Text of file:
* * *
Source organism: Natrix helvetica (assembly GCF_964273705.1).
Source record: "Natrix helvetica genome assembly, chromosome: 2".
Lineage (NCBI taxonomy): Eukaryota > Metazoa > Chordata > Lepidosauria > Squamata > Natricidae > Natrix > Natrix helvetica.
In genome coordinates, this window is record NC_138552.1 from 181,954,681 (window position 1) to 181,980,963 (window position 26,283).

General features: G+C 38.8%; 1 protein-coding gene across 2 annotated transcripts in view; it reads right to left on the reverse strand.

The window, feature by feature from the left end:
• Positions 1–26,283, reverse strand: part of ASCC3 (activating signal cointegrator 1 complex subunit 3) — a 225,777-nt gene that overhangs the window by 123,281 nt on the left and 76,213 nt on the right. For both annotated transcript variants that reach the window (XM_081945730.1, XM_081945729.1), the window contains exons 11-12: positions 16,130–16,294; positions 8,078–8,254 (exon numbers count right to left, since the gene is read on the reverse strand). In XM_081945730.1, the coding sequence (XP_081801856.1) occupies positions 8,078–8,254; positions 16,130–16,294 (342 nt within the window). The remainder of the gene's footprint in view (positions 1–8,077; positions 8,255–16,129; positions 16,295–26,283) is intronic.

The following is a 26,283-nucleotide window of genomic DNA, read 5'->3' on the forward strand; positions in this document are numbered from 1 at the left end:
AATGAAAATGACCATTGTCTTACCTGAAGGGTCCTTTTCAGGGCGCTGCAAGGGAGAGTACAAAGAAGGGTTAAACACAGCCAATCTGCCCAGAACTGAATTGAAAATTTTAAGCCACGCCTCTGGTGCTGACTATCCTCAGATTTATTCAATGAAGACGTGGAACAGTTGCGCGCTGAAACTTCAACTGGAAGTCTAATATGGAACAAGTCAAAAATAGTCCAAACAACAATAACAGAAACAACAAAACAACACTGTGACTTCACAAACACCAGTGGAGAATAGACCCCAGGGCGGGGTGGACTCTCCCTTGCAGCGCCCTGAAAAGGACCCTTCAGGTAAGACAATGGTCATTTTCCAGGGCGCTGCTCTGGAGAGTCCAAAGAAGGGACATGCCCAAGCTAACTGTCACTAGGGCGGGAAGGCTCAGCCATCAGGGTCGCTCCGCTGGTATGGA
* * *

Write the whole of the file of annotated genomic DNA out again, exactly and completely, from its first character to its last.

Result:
Source organism: Natrix helvetica (assembly GCF_964273705.1).
Source record: "Natrix helvetica genome assembly, chromosome: 2".
Lineage (NCBI taxonomy): Eukaryota > Metazoa > Chordata > Lepidosauria > Squamata > Natricidae > Natrix > Natrix helvetica.
In genome coordinates, this window is record NC_138552.1 from 181,954,681 (window position 1) to 181,980,963 (window position 26,283).

General features: G+C 38.8%; 1 protein-coding gene across 2 annotated transcripts in view; it reads right to left on the reverse strand.

The window, feature by feature from the left end:
• Positions 1–26,283, reverse strand: part of ASCC3 (activating signal cointegrator 1 complex subunit 3) — a 225,777-nt gene that overhangs the window by 123,281 nt on the left and 76,213 nt on the right. For both annotated transcript variants that reach the window (XM_081945730.1, XM_081945729.1), the window contains exons 11-12: positions 16,130–16,294; positions 8,078–8,254 (exon numbers count right to left, since the gene is read on the reverse strand). In XM_081945730.1, the coding sequence (XP_081801856.1) occupies positions 8,078–8,254; positions 16,130–16,294 (342 nt within the window). The remainder of the gene's footprint in view (positions 1–8,077; positions 8,255–16,129; positions 16,295–26,283) is intronic.

The following is a 26,283-nucleotide window of genomic DNA, read 5'->3' on the forward strand; positions in this document are numbered from 1 at the left end:
AATGAAAATGACCATTGTCTTACCTGAAGGGTCCTTTTCAGGGCGCTGCAAGGGAGAGTACAAAGAAGGGTTAAACACAGCCAATCTGCCCAGAACTGAATTGAAAATTTTAAGCCACGCCTCTGGTGCTGACTATCCTCAGATTTATTCAATGAAGACGTGGAACAGTTGCGCGCTGAAACTTCAACTGGAAGTCTAATATGGAACAAGTCAAAAATAGTCCAAACAACAATAACAGAAACAACAAAACAACACTGTGACTTCACAAACACCAGTGGAGAATAGACCCCAGGGCGGGGTGGACTCTCCCTTGCAGCGCCCTGAAAAGGACCCTTCAGGTAAGACAATGGTCATTTTCCAGGGCGCTGCTCTGGAGAGTCCAAAGAAGGGACATGCCCAAGCTAACTGTCACTAGGGCGGGAAGGCTCAGCCATCAGGGTCGCTCCGCTGGTATGGA